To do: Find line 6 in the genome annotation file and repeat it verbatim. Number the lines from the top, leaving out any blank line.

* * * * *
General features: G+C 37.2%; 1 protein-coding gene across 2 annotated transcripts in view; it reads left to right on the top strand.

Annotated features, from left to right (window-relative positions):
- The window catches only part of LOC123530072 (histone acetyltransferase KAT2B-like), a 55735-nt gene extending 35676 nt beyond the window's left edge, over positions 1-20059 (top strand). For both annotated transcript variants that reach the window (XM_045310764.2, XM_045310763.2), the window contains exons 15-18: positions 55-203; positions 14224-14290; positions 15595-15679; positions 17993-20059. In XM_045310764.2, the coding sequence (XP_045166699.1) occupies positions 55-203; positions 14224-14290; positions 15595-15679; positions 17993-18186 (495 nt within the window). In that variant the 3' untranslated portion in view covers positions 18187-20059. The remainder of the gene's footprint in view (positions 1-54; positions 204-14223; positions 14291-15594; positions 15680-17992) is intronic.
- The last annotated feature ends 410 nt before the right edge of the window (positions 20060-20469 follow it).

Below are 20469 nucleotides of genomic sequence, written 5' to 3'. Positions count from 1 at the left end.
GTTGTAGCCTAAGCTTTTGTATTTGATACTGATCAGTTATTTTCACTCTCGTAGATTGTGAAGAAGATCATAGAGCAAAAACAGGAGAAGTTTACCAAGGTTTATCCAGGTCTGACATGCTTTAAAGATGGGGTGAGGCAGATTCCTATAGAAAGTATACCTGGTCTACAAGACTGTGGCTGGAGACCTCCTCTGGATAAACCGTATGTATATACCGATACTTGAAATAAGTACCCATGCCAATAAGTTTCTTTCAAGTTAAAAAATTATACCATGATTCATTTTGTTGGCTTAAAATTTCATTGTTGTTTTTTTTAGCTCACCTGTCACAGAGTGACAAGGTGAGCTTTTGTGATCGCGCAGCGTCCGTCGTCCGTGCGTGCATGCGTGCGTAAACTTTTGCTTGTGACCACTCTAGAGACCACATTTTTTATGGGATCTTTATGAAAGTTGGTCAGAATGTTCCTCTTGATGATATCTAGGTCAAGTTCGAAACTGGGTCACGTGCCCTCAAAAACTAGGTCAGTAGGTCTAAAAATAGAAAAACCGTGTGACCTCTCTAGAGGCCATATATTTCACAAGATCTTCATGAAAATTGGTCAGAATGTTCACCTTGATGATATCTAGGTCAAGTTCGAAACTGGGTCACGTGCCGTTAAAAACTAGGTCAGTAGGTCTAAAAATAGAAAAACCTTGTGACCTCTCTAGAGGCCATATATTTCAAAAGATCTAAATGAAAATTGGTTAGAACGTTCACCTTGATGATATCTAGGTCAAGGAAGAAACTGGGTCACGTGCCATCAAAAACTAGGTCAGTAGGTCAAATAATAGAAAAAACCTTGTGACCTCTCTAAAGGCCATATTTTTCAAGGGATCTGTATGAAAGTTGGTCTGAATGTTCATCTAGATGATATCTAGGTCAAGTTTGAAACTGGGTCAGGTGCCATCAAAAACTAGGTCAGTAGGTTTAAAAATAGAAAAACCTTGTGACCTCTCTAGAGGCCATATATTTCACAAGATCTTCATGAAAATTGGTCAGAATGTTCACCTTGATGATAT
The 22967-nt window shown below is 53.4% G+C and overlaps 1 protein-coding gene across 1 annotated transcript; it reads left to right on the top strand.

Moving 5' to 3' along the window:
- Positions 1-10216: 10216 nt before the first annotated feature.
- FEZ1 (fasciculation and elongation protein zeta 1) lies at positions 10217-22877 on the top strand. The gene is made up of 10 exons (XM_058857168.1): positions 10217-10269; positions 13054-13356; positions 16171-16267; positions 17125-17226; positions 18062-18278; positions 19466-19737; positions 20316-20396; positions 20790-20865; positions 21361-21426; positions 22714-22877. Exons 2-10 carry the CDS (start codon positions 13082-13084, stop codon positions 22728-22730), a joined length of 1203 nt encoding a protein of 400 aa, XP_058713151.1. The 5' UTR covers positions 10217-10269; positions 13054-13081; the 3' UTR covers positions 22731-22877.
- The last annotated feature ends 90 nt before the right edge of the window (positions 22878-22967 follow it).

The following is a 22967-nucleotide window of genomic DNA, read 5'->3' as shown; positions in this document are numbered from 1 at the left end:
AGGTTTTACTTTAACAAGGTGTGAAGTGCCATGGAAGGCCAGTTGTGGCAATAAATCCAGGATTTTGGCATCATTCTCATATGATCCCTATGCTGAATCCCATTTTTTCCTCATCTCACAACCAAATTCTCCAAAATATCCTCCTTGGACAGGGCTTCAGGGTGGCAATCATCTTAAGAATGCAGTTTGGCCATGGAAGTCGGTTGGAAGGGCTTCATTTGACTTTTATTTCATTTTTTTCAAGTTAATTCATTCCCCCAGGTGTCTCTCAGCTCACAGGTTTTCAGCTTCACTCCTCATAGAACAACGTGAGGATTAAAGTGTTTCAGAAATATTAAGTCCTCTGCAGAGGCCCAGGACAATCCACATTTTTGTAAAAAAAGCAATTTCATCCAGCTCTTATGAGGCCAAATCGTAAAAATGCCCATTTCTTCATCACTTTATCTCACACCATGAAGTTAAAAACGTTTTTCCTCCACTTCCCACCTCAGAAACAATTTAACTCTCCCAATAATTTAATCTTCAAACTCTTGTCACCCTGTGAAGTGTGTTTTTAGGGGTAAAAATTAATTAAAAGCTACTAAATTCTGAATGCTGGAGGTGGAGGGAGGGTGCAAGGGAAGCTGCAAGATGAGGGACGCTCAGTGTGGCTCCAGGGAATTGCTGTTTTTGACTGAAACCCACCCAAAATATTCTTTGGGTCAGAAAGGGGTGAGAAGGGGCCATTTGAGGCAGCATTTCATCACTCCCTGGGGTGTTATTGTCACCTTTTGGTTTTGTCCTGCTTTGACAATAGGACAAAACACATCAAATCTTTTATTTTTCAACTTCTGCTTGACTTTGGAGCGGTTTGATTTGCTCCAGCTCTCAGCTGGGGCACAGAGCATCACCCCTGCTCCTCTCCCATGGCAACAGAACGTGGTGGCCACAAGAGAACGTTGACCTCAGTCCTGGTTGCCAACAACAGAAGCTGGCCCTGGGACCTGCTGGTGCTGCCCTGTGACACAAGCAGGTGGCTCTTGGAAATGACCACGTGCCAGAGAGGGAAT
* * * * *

GTTGTAGCCTAAGCTTTTGTATTTGATACTGATCAGTTATTTTCACTCTCGTAGATTGTGAAGAAGATCATAGAGCAAAAACAGGAGAAGTTTACCAAGGTTTATCCAGGTCTGACATGCTTTAAAGATGGGGTGAGGCAGATTCCTATAGAAAGTATACCTGGTCTACAAGACTGTGGCTGGAGACCTCCTCTGGATAAACCGTATGTATATACCGATACTTGAAATAAGTACCCATGCCAATAAGTTTCTTTCAAGTTAAAAAATTATACCATGATTCATTTTGTTGGCTTAAAATTTCATTGTTGTTTTTTTTAGCTCACCTGTCACAGAGTGACAAGGTGAGCTTTTGTGATCGCGCAGCGTCCGTCGTCCGTGCGTGCATGCGTGCGTAAACTTTTGCTTGTGACCACTCTAGAGACCACATTTTTTATGGGATCTTTATGAAAGTTGGTCAGAATGTTCCTCTTGATGATATCTAGGTCAAGTTCGAAACTGGGTCACGTGCCCTCAAAAACTAGGTCAGTAGGTCTAAAAATAGAAAAACCGTGTGACCTCTCTAGAGGCCATATATTTCACAAGATCTTCATGAAAATTGGTCAGAATGTTCACCTTGATGATATCTAGGTCAAGTTCGAAACTGGGTCACGTGCCGTTAAAAACTAGGTCAGTAGGTCTAAAAATAGAAAAACCTTGTGACCTCTCTAGAGGCCATATATTTCAAAAGATCTAAATGAAAATTGGTTAGAACGTTCACCTTGATGATATCTAGGTCAAGGAAGAAACTGGGTCACGTGCCATCAAAAACTAGGTCAGTAGGTCAAATAATAGAAAAAACCTTGTGACCTCTCTAAAGGCCATATTTTTCAAGGGATCTGTATGAAAGTTGGTCTGAATGTTCATCTAGATGATATCTAGGTCAAGTTTGAAACTGGGTCAGGTGCCATCAAAAACTAGGTCAGTAGGTTTAAAAATAGAAAAACCTTGTGACCTCTCTAGAGGCCATATATTTCACAAGATCTTCATGAAAATTGGTCAGAATGTTCACCTTGATGATAT